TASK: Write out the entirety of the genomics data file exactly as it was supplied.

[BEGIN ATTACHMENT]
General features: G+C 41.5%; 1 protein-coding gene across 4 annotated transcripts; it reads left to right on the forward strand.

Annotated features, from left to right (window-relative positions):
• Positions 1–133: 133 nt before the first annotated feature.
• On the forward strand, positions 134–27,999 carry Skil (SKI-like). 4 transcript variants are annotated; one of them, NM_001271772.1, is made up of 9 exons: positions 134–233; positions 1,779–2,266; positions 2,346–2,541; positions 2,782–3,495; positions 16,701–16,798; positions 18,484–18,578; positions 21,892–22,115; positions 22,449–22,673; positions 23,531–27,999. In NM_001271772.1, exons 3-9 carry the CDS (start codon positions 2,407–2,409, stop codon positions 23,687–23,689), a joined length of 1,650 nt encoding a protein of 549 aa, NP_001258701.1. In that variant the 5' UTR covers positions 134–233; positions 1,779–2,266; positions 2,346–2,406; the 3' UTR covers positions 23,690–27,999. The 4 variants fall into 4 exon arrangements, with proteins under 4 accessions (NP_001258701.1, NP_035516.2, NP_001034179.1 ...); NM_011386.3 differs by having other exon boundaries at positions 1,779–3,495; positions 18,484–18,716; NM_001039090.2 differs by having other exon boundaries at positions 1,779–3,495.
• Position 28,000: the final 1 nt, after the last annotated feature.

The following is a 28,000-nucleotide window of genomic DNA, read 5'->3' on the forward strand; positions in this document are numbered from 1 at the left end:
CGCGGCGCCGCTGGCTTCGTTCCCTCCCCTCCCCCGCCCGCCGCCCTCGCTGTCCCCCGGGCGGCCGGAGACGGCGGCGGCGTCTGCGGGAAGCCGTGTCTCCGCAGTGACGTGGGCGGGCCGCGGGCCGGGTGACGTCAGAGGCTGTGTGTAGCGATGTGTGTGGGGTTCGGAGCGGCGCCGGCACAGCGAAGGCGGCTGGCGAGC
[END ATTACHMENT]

General features: G+C 41.5%; 1 protein-coding gene across 4 annotated transcripts; it reads left to right on the forward strand.

Annotated features, from left to right (window-relative positions):
• Positions 1–133: 133 nt before the first annotated feature.
• On the forward strand, positions 134–27,999 carry Skil (SKI-like). 4 transcript variants are annotated; one of them, NM_001271772.1, is made up of 9 exons: positions 134–233; positions 1,779–2,266; positions 2,346–2,541; positions 2,782–3,495; positions 16,701–16,798; positions 18,484–18,578; positions 21,892–22,115; positions 22,449–22,673; positions 23,531–27,999. In NM_001271772.1, exons 3-9 carry the CDS (start codon positions 2,407–2,409, stop codon positions 23,687–23,689), a joined length of 1,650 nt encoding a protein of 549 aa, NP_001258701.1. In that variant the 5' UTR covers positions 134–233; positions 1,779–2,266; positions 2,346–2,406; the 3' UTR covers positions 23,690–27,999. The 4 variants fall into 4 exon arrangements, with proteins under 4 accessions (NP_001258701.1, NP_035516.2, NP_001034179.1 ...); NM_011386.3 differs by having other exon boundaries at positions 1,779–3,495; positions 18,484–18,716; NM_001039090.2 differs by having other exon boundaries at positions 1,779–3,495.
• Position 28,000: the final 1 nt, after the last annotated feature.

The following is a 28,000-nucleotide window of genomic DNA, read 5'->3' on the forward strand; positions in this document are numbered from 1 at the left end:
CGCGGCGCCGCTGGCTTCGTTCCCTCCCCTCCCCCGCCCGCCGCCCTCGCTGTCCCCCGGGCGGCCGGAGACGGCGGCGGCGTCTGCGGGAAGCCGTGTCTCCGCAGTGACGTGGGCGGGCCGCGGGCCGGGTGACGTCAGAGGCTGTGTGTAGCGATGTGTGTGGGGTTCGGAGCGGCGCCGGCACAGCGAAGGCGGCTGGCGAGC